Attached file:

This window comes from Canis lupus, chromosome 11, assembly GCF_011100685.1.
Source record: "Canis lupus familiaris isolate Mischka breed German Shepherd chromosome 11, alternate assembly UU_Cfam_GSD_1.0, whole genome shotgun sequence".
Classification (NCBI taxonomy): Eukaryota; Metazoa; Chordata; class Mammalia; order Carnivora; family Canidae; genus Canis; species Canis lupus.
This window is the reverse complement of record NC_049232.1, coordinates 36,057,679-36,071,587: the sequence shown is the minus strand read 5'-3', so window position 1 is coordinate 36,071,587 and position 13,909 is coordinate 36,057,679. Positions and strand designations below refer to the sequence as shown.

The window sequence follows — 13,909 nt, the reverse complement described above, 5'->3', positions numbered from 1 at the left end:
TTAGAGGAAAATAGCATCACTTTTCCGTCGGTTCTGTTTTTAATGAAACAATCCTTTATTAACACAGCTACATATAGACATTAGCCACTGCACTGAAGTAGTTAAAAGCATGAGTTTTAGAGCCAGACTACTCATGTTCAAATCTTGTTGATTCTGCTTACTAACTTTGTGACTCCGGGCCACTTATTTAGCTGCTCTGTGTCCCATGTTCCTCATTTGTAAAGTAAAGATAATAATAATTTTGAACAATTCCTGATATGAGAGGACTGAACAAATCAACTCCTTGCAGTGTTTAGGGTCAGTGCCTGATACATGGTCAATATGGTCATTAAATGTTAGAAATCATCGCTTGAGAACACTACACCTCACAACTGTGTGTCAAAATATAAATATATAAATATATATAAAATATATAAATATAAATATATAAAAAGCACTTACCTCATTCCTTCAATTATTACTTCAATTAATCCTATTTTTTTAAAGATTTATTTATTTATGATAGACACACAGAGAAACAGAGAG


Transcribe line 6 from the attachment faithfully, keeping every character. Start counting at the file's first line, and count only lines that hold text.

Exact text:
TTAGAGGAAAATAGCATCACTTTTCCGTCGGTTCTGTTTTTAATGAAACAATCCTTTATTAACACAGCTACATATAGACATTAGCCACTGCACTGAAGTAGTTAAAAGCATGAGTTTTAGAGCCAGACTACTCATGTTCAAATCTTGTTGATTCTGCTTACTAACTTTGTGACTCCGGGCCACTTATTTAGCTGCTCTGTGTCCCATGTTCCTCATTTGTAAAGTAAAGATAATAATAATTTTGAACAATTCCTGATATGAGAGGACTGAACAAATCAACTCCTTGCAGTGTTTAGGGTCAGTGCCTGATACATGGTCAATATGGTCATTAAATGTTAGAAATCATCGCTTGAGAACACTACACCTCACAACTGTGTGTCAAAATATAAATATATAAATATATATAAAATATATAAATATAAATATATAAAAAGCACTTACCTCATTCCTTCAATTATTACTTCAATTAATCCTATTTTTTTAAAGATTTATTTATTTATGATAGACACACAGAGAAACAGAGAG